Richard Hull

Re: FAQ - Build a high voltage "bias" meter for free!

Posted: Mon Jul 01, 2019 6:33 pm
by Cai Arcos

I have made one final refinement to the bias meter.

The resistor adding and substracting procedure can be a bit tedious, and the accuracy obtained in the higher ranges is always a bit lackluster. Furthermore, if you are like me (your local electronics supplier is not very well stocked and don't like to wait for shipping) obtaining a wide range of high value resistors can be a bit difficult.

What I've done is taken simultaneous measurements in the bias meter and in a trusted one (as described in my last message). I then constructed an Excel table containing the "Real" value (the value measured by the trusted multimeter), the "Measured" value (the value obtained with the bias meter) and the "Error" (substracting the real measurement from the measured one).

As Richard has stated previously, the error grows exponentially. So I take the measured values (¡the ones measured with the bias meter, not the trusted meter!) and the error and using Geogebra (because apparently Excel can not make exponential best fine lines), created a best-fit exponential line equation (with y for the error and x for the measured voltage). This equation now provides me with the error which I can readily calculate from the measured value and add it to itselft to obtain the real value. In my case, and to make it easier, I have wrote this equation on a piece of paper and sticky tape it to the back of the cheapo.

This way, a little bit of mathematics can assure a much higher accuracy (specially in the higher ranges) and make the calibration easier.

Re: FAQ - Build a high voltage "bias" meter for free!

Posted: Tue Jul 02, 2019 10:49 am
by Richard Hull
NEWS....Harbor Freight, now, rarely offers these meters free via coupons any more. ( I used to get 5 or more free meters with 1000volt ranges per month!). Ah the good old days....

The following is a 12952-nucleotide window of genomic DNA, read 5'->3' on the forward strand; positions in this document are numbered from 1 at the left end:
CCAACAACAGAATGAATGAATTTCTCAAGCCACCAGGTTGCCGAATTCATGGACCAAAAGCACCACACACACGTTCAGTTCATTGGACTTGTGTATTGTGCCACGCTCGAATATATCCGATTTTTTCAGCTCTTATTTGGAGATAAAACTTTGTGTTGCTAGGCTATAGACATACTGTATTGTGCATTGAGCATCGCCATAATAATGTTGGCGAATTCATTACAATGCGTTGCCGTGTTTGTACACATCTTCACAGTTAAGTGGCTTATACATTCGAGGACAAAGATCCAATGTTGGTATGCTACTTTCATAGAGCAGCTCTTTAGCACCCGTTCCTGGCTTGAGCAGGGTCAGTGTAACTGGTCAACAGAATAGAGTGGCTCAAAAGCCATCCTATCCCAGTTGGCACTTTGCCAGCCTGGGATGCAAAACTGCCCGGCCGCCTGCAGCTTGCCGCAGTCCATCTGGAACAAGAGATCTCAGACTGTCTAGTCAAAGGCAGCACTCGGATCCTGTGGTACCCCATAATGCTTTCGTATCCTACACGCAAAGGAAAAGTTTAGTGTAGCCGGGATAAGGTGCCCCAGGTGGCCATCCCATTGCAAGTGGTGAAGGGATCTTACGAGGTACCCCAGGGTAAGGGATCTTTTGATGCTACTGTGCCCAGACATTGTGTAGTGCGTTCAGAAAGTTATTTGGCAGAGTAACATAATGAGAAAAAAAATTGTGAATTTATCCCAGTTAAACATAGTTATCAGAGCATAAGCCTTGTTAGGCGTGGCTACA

Their current top voltage range is only 250 volts (household voltages). Still fine for a bias meter on 20 volt range.

The purchase price is now $6.95 instead of $5.95 (Tariffs on Chicom goods??)
"Less is more" (1984 Orwellian-speak)

Richard Hull

Re: FAQ - Build a high voltage "bias" meter for free!

Posted: Wed Jul 03, 2019 9:59 pm
by Bob Reite
I've been looking for those free meters, the only thing I see for free now from Harbor Freight are the LED flashlights.

Re: FAQ - Build a high voltage "bias" meter for free!

Posted: Thu Jul 04, 2019 9:02 pm
by Richard Hull
Yes, as I noted, they are rare now. I still find them on occasion in their full page ads in my "American Rifleman" magazine. I haven't see them offered in "val-pak" mailings or in the newspaper Harbor Freight flyers either. Perhaps, due to tariffs, they are just beyond the freebie range now. I currently own over 141 of the meters and never paid for one. (collected them constantly since 2012) About 25 of them are the newer 250 volt max meters. Everything Chicom just got a bit more expensive.

Currently, I have seen these for about $6.00 - $7.00 at Harbor Freight.

Richard Hull